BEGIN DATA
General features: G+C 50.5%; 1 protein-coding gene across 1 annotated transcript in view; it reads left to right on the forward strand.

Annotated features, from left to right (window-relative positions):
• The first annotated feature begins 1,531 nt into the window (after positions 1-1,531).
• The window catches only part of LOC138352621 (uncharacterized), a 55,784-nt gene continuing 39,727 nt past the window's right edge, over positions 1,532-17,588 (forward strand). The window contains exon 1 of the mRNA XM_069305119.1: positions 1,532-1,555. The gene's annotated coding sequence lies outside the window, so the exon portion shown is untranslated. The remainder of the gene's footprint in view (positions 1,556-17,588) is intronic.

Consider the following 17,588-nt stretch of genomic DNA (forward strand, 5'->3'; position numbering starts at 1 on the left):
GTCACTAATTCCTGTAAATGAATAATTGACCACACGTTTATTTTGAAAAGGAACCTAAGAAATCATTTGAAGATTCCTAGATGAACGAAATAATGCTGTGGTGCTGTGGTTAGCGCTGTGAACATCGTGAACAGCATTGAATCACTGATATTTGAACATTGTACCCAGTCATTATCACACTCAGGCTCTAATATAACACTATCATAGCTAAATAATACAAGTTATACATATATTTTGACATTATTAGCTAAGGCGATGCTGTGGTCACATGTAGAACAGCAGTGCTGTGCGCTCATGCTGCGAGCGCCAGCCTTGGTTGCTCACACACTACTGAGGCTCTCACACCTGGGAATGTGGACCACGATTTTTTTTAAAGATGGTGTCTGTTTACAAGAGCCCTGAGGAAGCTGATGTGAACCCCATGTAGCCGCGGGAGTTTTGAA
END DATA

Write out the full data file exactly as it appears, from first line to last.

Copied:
General features: G+C 50.5%; 1 protein-coding gene across 1 annotated transcript in view; it reads left to right on the forward strand.

Annotated features, from left to right (window-relative positions):
• The first annotated feature begins 1,531 nt into the window (after positions 1-1,531).
• The window catches only part of LOC138352621 (uncharacterized), a 55,784-nt gene continuing 39,727 nt past the window's right edge, over positions 1,532-17,588 (forward strand). The window contains exon 1 of the mRNA XM_069305119.1: positions 1,532-1,555. The gene's annotated coding sequence lies outside the window, so the exon portion shown is untranslated. The remainder of the gene's footprint in view (positions 1,556-17,588) is intronic.

Consider the following 17,588-nt stretch of genomic DNA (forward strand, 5'->3'; position numbering starts at 1 on the left):
GTCACTAATTCCTGTAAATGAATAATTGACCACACGTTTATTTTGAAAAGGAACCTAAGAAATCATTTGAAGATTCCTAGATGAACGAAATAATGCTGTGGTGCTGTGGTTAGCGCTGTGAACATCGTGAACAGCATTGAATCACTGATATTTGAACATTGTACCCAGTCATTATCACACTCAGGCTCTAATATAACACTATCATAGCTAAATAATACAAGTTATACATATATTTTGACATTATTAGCTAAGGCGATGCTGTGGTCACATGTAGAACAGCAGTGCTGTGCGCTCATGCTGCGAGCGCCAGCCTTGGTTGCTCACACACTACTGAGGCTCTCACACCTGGGAATGTGGACCACGATTTTTTTTAAAGATGGTGTCTGTTTACAAGAGCCCTGAGGAAGCTGATGTGAACCCCATGTAGCCGCGGGAGTTTTGAA